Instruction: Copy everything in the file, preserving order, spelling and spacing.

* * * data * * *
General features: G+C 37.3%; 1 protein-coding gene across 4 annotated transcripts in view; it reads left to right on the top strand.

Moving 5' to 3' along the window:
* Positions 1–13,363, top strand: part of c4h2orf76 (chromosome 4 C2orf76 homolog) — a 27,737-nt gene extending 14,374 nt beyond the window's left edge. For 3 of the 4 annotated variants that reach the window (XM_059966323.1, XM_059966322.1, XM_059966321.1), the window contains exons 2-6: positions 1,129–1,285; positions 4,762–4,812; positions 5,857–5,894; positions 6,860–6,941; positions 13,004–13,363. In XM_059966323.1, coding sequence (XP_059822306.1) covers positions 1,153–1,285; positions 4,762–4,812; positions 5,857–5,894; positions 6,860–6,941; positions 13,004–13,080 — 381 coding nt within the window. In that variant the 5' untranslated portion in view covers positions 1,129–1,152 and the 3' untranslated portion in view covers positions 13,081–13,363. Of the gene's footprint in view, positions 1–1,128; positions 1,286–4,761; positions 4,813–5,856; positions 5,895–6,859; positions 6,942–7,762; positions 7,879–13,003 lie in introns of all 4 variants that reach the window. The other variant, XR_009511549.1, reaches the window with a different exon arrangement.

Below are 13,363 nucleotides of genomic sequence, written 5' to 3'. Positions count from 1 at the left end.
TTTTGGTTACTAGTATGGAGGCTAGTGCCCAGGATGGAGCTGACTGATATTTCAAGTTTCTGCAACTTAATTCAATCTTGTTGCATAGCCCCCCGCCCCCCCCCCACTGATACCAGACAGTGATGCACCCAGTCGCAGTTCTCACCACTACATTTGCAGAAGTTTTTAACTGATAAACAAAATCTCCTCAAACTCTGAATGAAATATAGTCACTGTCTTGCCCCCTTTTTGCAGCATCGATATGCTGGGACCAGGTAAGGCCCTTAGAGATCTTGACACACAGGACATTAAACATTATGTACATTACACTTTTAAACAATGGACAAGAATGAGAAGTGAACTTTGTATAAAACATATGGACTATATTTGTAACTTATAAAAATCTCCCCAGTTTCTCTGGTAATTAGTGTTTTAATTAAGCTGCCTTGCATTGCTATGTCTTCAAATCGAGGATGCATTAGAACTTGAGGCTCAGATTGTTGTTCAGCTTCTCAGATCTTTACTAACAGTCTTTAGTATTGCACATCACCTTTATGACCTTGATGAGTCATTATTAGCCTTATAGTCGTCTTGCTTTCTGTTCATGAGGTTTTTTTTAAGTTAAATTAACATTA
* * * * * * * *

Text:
General features: G+C 37.3%; 1 protein-coding gene across 4 annotated transcripts in view; it reads left to right on the top strand.

Moving 5' to 3' along the window:
* Positions 1–13,363, top strand: part of c4h2orf76 (chromosome 4 C2orf76 homolog) — a 27,737-nt gene extending 14,374 nt beyond the window's left edge. For 3 of the 4 annotated variants that reach the window (XM_059966323.1, XM_059966322.1, XM_059966321.1), the window contains exons 2-6: positions 1,129–1,285; positions 4,762–4,812; positions 5,857–5,894; positions 6,860–6,941; positions 13,004–13,363. In XM_059966323.1, coding sequence (XP_059822306.1) covers positions 1,153–1,285; positions 4,762–4,812; positions 5,857–5,894; positions 6,860–6,941; positions 13,004–13,080 — 381 coding nt within the window. In that variant the 5' untranslated portion in view covers positions 1,129–1,152 and the 3' untranslated portion in view covers positions 13,081–13,363. Of the gene's footprint in view, positions 1–1,128; positions 1,286–4,761; positions 4,813–5,856; positions 5,895–6,859; positions 6,942–7,762; positions 7,879–13,003 lie in introns of all 4 variants that reach the window. The other variant, XR_009511549.1, reaches the window with a different exon arrangement.

Below are 13,363 nucleotides of genomic sequence, written 5' to 3'. Positions count from 1 at the left end.
TTTTGGTTACTAGTATGGAGGCTAGTGCCCAGGATGGAGCTGACTGATATTTCAAGTTTCTGCAACTTAATTCAATCTTGTTGCATAGCCCCCCGCCCCCCCCCCACTGATACCAGACAGTGATGCACCCAGTCGCAGTTCTCACCACTACATTTGCAGAAGTTTTTAACTGATAAACAAAATCTCCTCAAACTCTGAATGAAATATAGTCACTGTCTTGCCCCCTTTTTGCAGCATCGATATGCTGGGACCAGGTAAGGCCCTTAGAGATCTTGACACACAGGACATTAAACATTATGTACATTACACTTTTAAACAATGGACAAGAATGAGAAGTGAACTTTGTATAAAACATATGGACTATATTTGTAACTTATAAAAATCTCCCCAGTTTCTCTGGTAATTAGTGTTTTAATTAAGCTGCCTTGCATTGCTATGTCTTCAAATCGAGGATGCATTAGAACTTGAGGCTCAGATTGTTGTTCAGCTTCTCAGATCTTTACTAACAGTCTTTAGTATTGCACATCACCTTTATGACCTTGATGAGTCATTATTAGCCTTATAGTCGTCTTGCTTTCTGTTCATGAGGTTTTTTTTAAGTTAAATTAACATTA